We Jews who live in Israel tend to pass the Priestly Blessing by without much attention. Every time that we happen to go to synagogue in the morning, we’re likely to hear it. It’s nothing special to us. But, in the Diaspora, the liturgy omits the Priestly Blessings except on the festivals.

Growing up in England, I always looked on in wonder, as the loveable and aging cohen, the only one in our community willing to take on this liturgical role, a man who seemed to be oozing with righteousness and kindness, would envelope himself in his tallit and sway as if hypnotised by the ancient blessings that he bestowed upon us. The fact that you weren’t supposed to look directly in his direction only made my eyes burn more heavily, convinced that if I could take a peak under that prayer shawl, I would see the Divine Presence overflowing into the room. In the Diaspora, the infrequency of the Priestly Blessings confers a great deal of reverence upon it. And, that reverence is well placed: according to the rabbis of the Midrash, when you say "Amen" to that particular blessing, you quite literally "say it all."

In different contexts, the word "Amen" seems to mean slightly different things. Rabbi Yehuda bar Siman said that in response to the Priestly Blessings, the word "Amen" contains three of its regular meanings all bound up together (Devarim Rabba Parshat Ki Tavo 1).

The first of the three meanings of "Amen" is the legal function of taking an oath upon the utterer. The book of Numbers (chapter 5) describes a ceremony in which the priest, acting as a legal functionary, reads out the words of an oath on behalf of a certain woman; the woman merely has to say "Amen" and the oath becomes hers. When you say "Amen" to the priestly blessings, you are taking an oath-like responsibility upon yourself. You are, as it were, swearing to become the sort of person who is worthy of receiving the blessings that are here on offer. You are, in short, committing to becoming a better Jew.

The second of the three meanings of "Amen" is the function of accepting upon yourself the negative conditions of a transaction. When you sign the rental agreement, you accept upon yourself the condition that if you break something, you’re going to pay a big surcharge. If you decide to sign, that’s because you’ve considered your options, and you think that the risk is worth taking. When the Jewish people entered the land of Israel, they were to enact a ritual that Moses described in Deuteronomy 27. In the ritual, the Levites would describe the blessings and the curses associated with the Torah; the blessings that would accrue if we observed its statutes and the curses that would accrue if we didn’t. In response to each curse, the entire nation said, "Amen." In so doing, they were accepting that having the Torah is worth the consequences of not keeping it. When you say "Amen" in response to the Priestly Blessing, it means that you accept that the burden of the Torah is worth it – you’ve read the small print, and you’re willing to sign up.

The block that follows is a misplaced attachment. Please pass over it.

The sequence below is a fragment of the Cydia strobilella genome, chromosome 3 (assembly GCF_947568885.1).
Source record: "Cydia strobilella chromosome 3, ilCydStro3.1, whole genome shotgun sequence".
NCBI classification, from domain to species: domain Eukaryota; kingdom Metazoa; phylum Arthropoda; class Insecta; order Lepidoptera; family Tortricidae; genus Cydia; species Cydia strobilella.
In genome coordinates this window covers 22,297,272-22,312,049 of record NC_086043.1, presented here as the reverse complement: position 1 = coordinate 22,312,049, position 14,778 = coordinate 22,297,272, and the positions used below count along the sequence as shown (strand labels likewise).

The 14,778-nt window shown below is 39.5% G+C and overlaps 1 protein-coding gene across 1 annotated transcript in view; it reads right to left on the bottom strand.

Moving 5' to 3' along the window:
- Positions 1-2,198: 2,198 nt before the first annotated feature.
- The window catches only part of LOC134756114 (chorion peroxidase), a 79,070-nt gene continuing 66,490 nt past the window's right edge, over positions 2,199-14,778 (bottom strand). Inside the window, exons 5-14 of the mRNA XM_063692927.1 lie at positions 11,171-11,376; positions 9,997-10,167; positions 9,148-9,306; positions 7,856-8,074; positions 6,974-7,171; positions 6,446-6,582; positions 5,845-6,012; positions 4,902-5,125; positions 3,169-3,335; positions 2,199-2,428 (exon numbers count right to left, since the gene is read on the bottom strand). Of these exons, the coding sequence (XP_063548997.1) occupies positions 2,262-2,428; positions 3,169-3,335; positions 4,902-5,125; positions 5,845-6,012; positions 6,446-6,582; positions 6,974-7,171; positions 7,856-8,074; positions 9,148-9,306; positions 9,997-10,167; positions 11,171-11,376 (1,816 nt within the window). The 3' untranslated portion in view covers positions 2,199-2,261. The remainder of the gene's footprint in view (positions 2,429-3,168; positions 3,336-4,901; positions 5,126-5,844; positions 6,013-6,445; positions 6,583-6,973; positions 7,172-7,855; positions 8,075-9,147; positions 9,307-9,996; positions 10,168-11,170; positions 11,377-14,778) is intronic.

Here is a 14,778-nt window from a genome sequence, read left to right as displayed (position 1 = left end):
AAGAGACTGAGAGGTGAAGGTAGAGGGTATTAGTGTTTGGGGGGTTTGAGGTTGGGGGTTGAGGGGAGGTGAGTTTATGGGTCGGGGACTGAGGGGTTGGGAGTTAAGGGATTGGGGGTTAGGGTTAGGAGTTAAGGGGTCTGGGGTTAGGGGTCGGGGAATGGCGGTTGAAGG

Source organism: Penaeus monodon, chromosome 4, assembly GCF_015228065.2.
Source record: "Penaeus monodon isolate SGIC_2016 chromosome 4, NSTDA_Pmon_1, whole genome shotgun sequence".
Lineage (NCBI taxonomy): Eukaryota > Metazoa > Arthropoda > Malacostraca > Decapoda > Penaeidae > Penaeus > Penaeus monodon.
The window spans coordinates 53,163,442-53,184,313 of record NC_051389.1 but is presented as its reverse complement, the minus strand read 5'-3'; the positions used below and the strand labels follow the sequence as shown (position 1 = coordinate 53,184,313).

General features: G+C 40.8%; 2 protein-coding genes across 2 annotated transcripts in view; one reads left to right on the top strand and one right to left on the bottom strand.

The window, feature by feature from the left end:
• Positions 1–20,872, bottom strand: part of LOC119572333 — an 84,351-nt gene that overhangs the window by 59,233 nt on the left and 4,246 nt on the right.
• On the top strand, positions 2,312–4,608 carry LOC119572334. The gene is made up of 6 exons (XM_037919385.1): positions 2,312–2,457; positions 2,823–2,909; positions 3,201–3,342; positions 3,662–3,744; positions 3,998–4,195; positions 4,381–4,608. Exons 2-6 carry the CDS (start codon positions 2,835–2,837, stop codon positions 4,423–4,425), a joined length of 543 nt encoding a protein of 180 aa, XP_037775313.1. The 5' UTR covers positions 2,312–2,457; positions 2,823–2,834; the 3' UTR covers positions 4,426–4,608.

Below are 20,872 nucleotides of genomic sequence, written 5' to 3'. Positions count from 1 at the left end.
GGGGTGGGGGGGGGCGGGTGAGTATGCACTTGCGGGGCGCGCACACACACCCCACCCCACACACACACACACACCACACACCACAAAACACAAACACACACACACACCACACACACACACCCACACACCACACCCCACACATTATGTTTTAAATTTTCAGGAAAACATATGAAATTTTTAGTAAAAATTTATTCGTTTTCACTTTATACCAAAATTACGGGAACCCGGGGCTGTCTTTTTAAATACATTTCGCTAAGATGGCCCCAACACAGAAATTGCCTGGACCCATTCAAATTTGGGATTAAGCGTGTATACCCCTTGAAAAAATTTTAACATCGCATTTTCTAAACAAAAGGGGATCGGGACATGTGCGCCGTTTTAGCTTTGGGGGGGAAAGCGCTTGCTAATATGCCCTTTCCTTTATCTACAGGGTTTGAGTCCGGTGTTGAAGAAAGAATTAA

Finally, the third meaning alluded to by the Midrash, is that "Amen" can mean "let it be so." When you say "Amen" to the Priestly Blessing, you express the hope that the divine grace and the divine peace described in the blessing really will descend upon you.

The vast majority of Jews will be marking Yom Kippur in one way or another. And for many of us, the experience of staring blankly upon a prayer book written in an ancient and unfamiliar language is daunting. But if you can say nothing else, you can still say "Amen" to the priestly blessing, and you can know, that in doing so, you have really said it all – (1) you have committed yourself, with that one word, to becoming a better Jew, (2) you have accepted upon yourself the consequences of your identity, and (3) you have expressed the prayer that you will live up to your potential and receive abundant blessings in return.

Don’t look over at those Jews who know what they’re doing with the prayer book, as they fervently follow each word of the service, beating away at their chests as they read the confession; don’t let your head hang in shame that you can’t muster the appropriate feelings, nor concentrate through a cumbersome liturgy. Know that, in the words of the Midrash, "Before the Holy One, blessed be He, there is nothing greater than a Jew who says ‘amen’ to the Priestly Blessing." That single word, uttered with sincerity, can make the whole day worthwhile.

Dr. Samuel Lebens studies at Yeshivat Har Etzion, holds a PhD in metaphysics and logic from the University of London, and is the chair of the Association for the Philosophy of Judaism.